Iran’s supreme leader said Wednesday the Islamic Republic has a presence near Israel’s borders and is supporting militant groups throughout the region, adding that any negotiations with the US will “bring nothing but material and spiritual harm,” in remarks ahead of an American-led meeting on the Middle East in Warsaw.
The comments from Ayatollah Ali Khamenei were part of a seven-page statement read word for word on Iranian state television and heavily promoted in the run-up to its release. They also come two days after Iran marked the 40th anniversary of its 1979 Islamic Revolution amid heightened tensions between Tehran and Washington.
“Today the challenges concern Iran’s strong presence near the borders of the Zionist regime, putting an end to the United States’ unlawful infiltration in Western Asia, the Islamic Republic’s support for the Palestinian people’s resistance at the heart of the occupied territories as well as defending the high-flying flag of Hezbollah and the resistance throughout this region,” Khamenei said.
The US said it was confronting Iran’s influence in the Middle East and that it was currently concentrating on “preventing the transference of sophisticated Iranian weapons to resistance forces,” a reference to Lebanon’s Iran-backed Hezbollah and other terrorist groups.
Israel has carried out hundreds of airstrikes in Syria to thwart attempts to smuggle weapons to the Hezbollah terror group and keep Iranian-backed forces from entrenching themselves near the border.
“About the United States, the resolution of any issues is not imaginable and negotiations with it will bring nothing but material and spiritual harm,” Khamenei added.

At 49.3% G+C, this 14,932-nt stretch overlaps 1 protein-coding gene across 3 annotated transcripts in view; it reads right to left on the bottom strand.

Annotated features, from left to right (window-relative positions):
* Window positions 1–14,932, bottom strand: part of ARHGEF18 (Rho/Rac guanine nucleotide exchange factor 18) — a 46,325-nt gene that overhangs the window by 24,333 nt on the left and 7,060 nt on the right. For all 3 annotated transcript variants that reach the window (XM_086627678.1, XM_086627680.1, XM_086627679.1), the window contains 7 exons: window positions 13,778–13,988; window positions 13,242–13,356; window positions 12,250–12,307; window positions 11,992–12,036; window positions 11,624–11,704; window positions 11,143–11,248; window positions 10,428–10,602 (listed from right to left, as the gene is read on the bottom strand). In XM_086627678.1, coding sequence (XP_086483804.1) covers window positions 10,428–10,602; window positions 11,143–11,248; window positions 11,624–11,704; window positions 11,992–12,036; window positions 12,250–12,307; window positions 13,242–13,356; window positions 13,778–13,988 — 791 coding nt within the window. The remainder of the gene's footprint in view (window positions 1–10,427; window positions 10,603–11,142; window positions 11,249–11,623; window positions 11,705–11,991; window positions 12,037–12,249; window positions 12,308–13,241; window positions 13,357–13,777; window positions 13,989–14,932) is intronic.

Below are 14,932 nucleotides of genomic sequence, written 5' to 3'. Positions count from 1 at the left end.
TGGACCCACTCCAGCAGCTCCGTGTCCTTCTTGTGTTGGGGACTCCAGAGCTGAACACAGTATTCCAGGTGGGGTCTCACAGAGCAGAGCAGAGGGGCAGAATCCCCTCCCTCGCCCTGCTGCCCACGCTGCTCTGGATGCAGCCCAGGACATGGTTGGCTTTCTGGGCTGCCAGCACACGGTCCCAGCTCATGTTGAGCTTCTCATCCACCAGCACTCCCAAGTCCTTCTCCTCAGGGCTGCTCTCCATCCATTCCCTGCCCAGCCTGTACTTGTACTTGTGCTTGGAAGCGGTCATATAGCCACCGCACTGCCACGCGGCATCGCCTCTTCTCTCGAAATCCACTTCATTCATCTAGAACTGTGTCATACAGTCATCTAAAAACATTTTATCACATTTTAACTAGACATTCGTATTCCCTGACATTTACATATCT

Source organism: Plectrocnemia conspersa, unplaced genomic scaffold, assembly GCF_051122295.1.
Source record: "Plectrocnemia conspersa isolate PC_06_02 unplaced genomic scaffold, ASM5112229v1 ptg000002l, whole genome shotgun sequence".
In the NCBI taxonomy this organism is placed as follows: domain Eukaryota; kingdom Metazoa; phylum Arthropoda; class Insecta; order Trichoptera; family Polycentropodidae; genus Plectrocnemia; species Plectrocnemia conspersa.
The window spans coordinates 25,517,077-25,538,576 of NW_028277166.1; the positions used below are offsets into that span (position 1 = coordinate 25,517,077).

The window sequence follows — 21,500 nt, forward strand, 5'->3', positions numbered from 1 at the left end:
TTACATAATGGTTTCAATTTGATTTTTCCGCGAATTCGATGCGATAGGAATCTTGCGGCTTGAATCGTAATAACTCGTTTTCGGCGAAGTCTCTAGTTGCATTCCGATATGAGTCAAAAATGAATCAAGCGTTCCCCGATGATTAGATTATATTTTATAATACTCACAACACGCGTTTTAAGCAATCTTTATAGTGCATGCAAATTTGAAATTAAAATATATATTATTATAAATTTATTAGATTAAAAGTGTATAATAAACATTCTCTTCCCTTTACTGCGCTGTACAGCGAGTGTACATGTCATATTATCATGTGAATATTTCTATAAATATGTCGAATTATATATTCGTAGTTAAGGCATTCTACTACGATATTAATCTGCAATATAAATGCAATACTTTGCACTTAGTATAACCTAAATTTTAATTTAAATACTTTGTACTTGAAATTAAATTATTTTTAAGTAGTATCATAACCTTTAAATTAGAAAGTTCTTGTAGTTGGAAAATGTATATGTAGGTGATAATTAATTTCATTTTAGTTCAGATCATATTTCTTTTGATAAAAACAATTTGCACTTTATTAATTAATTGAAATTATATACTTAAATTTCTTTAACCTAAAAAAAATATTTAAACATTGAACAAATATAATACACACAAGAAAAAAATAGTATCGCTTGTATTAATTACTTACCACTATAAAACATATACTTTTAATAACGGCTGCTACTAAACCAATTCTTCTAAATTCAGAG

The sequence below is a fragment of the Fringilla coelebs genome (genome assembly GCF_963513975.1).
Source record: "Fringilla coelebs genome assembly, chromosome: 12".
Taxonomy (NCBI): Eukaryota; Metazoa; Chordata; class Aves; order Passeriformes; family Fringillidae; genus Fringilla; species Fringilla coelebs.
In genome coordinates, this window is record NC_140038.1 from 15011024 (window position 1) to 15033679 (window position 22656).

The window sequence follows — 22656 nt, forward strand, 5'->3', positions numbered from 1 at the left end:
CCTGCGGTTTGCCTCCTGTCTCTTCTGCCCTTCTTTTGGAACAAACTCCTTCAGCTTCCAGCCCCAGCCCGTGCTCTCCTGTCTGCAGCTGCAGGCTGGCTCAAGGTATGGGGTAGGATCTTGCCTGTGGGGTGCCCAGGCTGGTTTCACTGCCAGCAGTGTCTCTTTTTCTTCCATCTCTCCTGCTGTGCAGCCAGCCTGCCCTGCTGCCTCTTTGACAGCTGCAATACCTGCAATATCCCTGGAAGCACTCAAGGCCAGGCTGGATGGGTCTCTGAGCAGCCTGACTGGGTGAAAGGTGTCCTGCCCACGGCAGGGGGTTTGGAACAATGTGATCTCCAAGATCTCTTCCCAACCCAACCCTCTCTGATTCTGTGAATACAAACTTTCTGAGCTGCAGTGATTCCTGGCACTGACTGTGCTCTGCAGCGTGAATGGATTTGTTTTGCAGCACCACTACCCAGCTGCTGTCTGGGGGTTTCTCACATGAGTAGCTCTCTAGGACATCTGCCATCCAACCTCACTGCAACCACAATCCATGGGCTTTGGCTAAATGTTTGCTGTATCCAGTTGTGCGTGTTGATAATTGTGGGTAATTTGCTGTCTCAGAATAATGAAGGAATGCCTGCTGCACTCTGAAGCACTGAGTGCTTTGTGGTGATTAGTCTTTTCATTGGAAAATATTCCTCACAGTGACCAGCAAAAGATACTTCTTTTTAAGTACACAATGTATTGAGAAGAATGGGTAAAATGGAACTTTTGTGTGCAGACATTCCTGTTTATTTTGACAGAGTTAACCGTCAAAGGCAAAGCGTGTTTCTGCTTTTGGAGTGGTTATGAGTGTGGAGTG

The supreme leader went on to describe any negotiations as an “unforgivable mistake.” He also said any talks would be akin to “going on your knees before the enemy and kissing the claws of the wolf.”
In 2015 Khamenei approved talks between Iran and the United States that resulted in the nuclear deal between Tehran and world powers. The deal saw Iran limit its enrichment of uranium in exchange for the lifting of economic sanctions.
However, that deal came under the administration of former US president Barack Obama. His successor Donald Trump last year quit the agreement, saying it provided Iran with relief without any substantial gains.
Since then, the United Nations says Iran has kept up its side of the bargain, though officials in Tehran have increasingly threatened to resume higher enrichment.
Iranian President Hassan Rouhani, during a cabinet meeting Wednesday, echoed Khamenei’s remarks, saying: “If the Iranian nation surrenders to the United States, it should surrender until the end.”
He said “Iran is about negotiation, but we are not ready to accept imposition, bullying, pressure and the trampling of our national rights.”
Amid the new tensions, Iran’s already-weakened economy has been further challenged. There have been sporadic protests in the country as well, incidents applauded by Trump amid Washington’s maximalist approach to Tehran.
However, some have suggested Iranian leaders meet with Trump in a summit, much like North Korean leader Kim Jong-un. Amir Mousavi, a former Iranian diplomat, has claimed that Trump sent a message to Rouhani last week requesting direct talks. Mousavi, speaking with Lebanese television station al-Mayadeen, said Trump is ready to visit Tehran and had sent several messages through intermediaries in Oman.
There has been no acknowledgment of such a request from Washington.
The Warsaw summit, which started Wednesday, was initially pegged as focusing entirely on Iran. However, the US subsequently made it about the broader Middle East, to boost participation.
Before departing for Poland on Tuesday, Prime Minister Benjamin Netanyahu told reporters that the focus of the conference will be Iran, an issue he said “unites Israel, the United States, many countries in the world.”
Iranian Foreign Minister Mohammad Javad Zarif predicted the Warsaw summit would not be productive for the US. “I believe it’s dead on arrival or dead before arrival,” he said.